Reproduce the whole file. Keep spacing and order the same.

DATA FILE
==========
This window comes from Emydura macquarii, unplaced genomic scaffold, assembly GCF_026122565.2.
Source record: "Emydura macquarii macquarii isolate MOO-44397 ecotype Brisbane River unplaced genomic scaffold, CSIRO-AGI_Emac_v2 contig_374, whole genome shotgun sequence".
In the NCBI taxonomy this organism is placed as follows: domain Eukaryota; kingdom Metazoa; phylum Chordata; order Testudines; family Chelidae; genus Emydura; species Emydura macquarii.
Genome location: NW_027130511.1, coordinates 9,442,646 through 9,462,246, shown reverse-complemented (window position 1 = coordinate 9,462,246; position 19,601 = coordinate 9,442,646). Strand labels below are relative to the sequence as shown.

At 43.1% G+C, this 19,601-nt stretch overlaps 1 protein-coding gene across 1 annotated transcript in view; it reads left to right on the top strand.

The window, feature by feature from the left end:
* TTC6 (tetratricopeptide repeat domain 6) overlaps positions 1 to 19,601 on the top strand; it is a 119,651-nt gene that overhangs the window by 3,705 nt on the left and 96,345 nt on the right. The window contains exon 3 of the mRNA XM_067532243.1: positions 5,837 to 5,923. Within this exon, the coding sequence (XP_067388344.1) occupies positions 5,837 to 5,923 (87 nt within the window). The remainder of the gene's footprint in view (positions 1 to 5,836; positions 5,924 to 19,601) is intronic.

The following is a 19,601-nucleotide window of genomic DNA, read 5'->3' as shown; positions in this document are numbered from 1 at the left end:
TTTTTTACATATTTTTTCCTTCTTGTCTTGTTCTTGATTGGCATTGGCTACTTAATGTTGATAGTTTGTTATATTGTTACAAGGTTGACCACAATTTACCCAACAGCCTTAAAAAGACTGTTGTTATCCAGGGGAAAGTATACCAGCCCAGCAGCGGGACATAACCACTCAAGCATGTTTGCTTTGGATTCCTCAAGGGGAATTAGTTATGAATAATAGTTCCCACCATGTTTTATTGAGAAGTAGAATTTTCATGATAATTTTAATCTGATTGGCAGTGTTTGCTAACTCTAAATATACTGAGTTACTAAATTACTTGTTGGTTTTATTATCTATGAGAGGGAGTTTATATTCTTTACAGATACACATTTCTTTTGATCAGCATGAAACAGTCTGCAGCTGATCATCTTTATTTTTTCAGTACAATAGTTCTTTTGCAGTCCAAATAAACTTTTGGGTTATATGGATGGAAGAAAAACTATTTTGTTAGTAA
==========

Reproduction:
This window comes from Emydura macquarii, unplaced genomic scaffold, assembly GCF_026122565.2.
Source record: "Emydura macquarii macquarii isolate MOO-44397 ecotype Brisbane River unplaced genomic scaffold, CSIRO-AGI_Emac_v2 contig_374, whole genome shotgun sequence".
In the NCBI taxonomy this organism is placed as follows: domain Eukaryota; kingdom Metazoa; phylum Chordata; order Testudines; family Chelidae; genus Emydura; species Emydura macquarii.
Genome location: NW_027130511.1, coordinates 9,442,646 through 9,462,246, shown reverse-complemented (window position 1 = coordinate 9,462,246; position 19,601 = coordinate 9,442,646). Strand labels below are relative to the sequence as shown.

At 43.1% G+C, this 19,601-nt stretch overlaps 1 protein-coding gene across 1 annotated transcript in view; it reads left to right on the top strand.

The window, feature by feature from the left end:
* TTC6 (tetratricopeptide repeat domain 6) overlaps positions 1 to 19,601 on the top strand; it is a 119,651-nt gene that overhangs the window by 3,705 nt on the left and 96,345 nt on the right. The window contains exon 3 of the mRNA XM_067532243.1: positions 5,837 to 5,923. Within this exon, the coding sequence (XP_067388344.1) occupies positions 5,837 to 5,923 (87 nt within the window). The remainder of the gene's footprint in view (positions 1 to 5,836; positions 5,924 to 19,601) is intronic.

The following is a 19,601-nucleotide window of genomic DNA, read 5'->3' as shown; positions in this document are numbered from 1 at the left end:
TTTTTTACATATTTTTTCCTTCTTGTCTTGTTCTTGATTGGCATTGGCTACTTAATGTTGATAGTTTGTTATATTGTTACAAGGTTGACCACAATTTACCCAACAGCCTTAAAAAGACTGTTGTTATCCAGGGGAAAGTATACCAGCCCAGCAGCGGGACATAACCACTCAAGCATGTTTGCTTTGGATTCCTCAAGGGGAATTAGTTATGAATAATAGTTCCCACCATGTTTTATTGAGAAGTAGAATTTTCATGATAATTTTAATCTGATTGGCAGTGTTTGCTAACTCTAAATATACTGAGTTACTAAATTACTTGTTGGTTTTATTATCTATGAGAGGGAGTTTATATTCTTTACAGATACACATTTCTTTTGATCAGCATGAAACAGTCTGCAGCTGATCATCTTTATTTTTTCAGTACAATAGTTCTTTTGCAGTCCAAATAAACTTTTGGGTTATATGGATGGAAGAAAAACTATTTTGTTAGTAA